Foreigner who arrived in Philippines from Middle East with MERS now free of virus



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MANILA, Philippines — A 36-year-old foreigner who tested positive for MERS after arriving in the Philippines from the Middle East is now free of the virus and will leave the hospital this weekend, officials said Friday.

Department of Health spokesman Lyndon Lee Suy said the foreigner's close contact, a Filipino woman, is also well but will remain hospitalized until she completes a 14-day quarantine period on July 18.

Passengers seated near the foreigner on his flight were traced and none manifested any symptoms, Lee Suy added. They are among 112 contacts of the foreigner who have been traced and are being monitored daily by health authorities until they complete the 14-day period.

Lee Suy said two laboratory tests conducted on the foreigner within 48 hours were negative for the virus, leading authorities to conclude that he "is free of the virus and would not be able to infect others as well."

Officials have not disclosed the nationality of the patient, who arrived in the Philippines on June 19 from Saudi Arabia but also stayed in Dubai. He left on a second trip before exhibiting any symptoms and returned to the Philippines, said the officials, who did not disclose where he went.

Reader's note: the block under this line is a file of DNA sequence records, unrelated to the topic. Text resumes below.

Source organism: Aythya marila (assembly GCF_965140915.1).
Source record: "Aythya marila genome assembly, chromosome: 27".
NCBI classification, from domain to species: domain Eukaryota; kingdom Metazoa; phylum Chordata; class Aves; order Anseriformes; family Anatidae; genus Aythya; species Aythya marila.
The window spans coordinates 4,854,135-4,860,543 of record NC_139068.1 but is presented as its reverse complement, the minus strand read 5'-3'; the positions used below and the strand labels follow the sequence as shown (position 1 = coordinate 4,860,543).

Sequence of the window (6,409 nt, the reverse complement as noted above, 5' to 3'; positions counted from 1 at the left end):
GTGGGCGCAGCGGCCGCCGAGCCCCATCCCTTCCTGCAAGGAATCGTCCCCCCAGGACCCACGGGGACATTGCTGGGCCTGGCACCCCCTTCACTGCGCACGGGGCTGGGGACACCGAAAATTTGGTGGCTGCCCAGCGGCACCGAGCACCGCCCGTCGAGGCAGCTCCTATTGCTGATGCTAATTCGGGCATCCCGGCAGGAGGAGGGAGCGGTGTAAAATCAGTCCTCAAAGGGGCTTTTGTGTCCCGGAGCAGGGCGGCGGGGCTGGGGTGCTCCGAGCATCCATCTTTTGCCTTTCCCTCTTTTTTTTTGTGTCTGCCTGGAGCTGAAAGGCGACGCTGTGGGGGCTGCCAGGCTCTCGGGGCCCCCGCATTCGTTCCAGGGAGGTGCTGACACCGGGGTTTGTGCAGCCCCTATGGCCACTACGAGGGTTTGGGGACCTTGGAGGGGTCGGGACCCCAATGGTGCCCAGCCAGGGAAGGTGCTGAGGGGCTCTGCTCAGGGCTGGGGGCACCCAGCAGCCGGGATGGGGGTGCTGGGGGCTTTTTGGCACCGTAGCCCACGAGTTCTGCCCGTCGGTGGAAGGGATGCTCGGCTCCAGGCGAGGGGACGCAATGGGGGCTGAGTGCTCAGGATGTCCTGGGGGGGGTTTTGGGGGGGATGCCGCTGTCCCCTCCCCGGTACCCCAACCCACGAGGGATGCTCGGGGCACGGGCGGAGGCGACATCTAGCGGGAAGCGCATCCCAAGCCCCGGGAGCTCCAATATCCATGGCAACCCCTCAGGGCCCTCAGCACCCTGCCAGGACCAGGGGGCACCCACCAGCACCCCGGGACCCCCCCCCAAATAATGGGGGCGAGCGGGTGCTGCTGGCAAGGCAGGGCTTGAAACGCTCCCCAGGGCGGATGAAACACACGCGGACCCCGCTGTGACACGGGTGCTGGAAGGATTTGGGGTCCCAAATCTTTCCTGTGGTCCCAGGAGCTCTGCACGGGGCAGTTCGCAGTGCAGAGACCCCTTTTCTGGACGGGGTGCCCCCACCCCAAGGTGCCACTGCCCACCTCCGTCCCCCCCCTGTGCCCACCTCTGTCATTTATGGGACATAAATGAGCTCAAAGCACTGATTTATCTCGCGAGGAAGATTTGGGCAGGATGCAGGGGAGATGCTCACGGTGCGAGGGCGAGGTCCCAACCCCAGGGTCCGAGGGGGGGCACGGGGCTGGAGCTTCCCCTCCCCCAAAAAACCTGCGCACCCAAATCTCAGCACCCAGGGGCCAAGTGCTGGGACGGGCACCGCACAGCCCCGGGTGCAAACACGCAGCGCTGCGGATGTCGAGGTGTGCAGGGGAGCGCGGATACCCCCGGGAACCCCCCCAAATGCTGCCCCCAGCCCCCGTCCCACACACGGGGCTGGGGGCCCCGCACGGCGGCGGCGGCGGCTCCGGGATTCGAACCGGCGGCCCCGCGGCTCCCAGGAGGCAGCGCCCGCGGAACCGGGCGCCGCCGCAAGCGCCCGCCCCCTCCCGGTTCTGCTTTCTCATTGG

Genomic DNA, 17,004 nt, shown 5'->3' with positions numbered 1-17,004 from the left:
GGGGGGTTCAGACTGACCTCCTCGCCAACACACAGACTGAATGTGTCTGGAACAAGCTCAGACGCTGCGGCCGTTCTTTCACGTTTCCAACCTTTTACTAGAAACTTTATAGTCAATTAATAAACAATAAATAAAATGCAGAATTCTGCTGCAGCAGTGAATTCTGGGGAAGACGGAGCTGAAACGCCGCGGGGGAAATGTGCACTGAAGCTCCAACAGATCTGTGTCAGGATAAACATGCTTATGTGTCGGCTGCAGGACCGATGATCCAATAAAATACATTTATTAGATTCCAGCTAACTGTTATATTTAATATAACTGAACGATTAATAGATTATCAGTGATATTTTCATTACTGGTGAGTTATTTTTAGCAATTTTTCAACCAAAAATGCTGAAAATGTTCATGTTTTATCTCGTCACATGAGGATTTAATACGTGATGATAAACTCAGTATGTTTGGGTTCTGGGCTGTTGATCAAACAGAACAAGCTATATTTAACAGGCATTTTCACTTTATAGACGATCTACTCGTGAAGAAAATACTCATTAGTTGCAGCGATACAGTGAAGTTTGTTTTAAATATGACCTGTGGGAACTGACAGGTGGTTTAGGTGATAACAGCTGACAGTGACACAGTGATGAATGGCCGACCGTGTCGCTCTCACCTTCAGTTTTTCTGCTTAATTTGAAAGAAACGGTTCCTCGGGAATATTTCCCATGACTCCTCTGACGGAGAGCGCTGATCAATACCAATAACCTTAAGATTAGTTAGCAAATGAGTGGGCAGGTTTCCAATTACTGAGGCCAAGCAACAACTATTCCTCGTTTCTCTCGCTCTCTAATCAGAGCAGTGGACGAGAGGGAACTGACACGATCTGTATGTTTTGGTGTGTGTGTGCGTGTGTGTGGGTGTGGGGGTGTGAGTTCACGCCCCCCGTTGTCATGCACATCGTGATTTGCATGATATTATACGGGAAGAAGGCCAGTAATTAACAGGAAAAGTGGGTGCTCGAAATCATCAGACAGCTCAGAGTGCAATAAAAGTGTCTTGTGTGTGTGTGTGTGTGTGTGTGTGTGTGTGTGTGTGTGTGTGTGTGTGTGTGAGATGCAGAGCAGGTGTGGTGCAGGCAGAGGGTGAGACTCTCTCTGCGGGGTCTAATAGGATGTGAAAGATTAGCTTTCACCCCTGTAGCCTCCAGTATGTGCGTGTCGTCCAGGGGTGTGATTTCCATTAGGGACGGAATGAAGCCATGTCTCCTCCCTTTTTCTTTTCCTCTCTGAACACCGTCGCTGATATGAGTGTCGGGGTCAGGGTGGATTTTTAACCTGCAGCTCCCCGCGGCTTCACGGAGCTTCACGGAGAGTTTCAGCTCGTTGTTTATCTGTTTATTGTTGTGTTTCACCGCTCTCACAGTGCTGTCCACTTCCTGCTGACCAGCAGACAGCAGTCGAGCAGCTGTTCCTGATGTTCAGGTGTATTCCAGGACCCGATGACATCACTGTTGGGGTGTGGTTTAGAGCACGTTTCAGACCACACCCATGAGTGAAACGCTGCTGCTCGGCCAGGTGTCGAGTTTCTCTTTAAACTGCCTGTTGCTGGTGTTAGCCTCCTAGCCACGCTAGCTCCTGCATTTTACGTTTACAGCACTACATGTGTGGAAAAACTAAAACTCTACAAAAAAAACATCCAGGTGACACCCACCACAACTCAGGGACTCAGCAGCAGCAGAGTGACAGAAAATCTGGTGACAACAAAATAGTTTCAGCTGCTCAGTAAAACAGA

The patient developed a fever and cough on June 30, sought medical care on July 2, tested positive for the MERS virus on July 4 and was transferred to the government's Research Institute for Tropical Medicine, officials said.

Julie Hall, country representative for the World Health Organization, praised the government's "rapid, strong response" to the case.

In February, a Filipino nurse tested positive for MERS after arriving home from Saudi Arabia. She was cleared of the virus the same month.

MERS has killed 36 people in South Korea, where 186 cases have been confirmed, according to the Health Ministry. It is the biggest outbreak outside the Middle East region, where the virus was first seen in 2012 in Saudi Arabia.

Typical symptoms include fever, cough and shortness of breath, and sometimes pneumonia and diarrhea. About 36 percent of reported patients have died, according to WHO.

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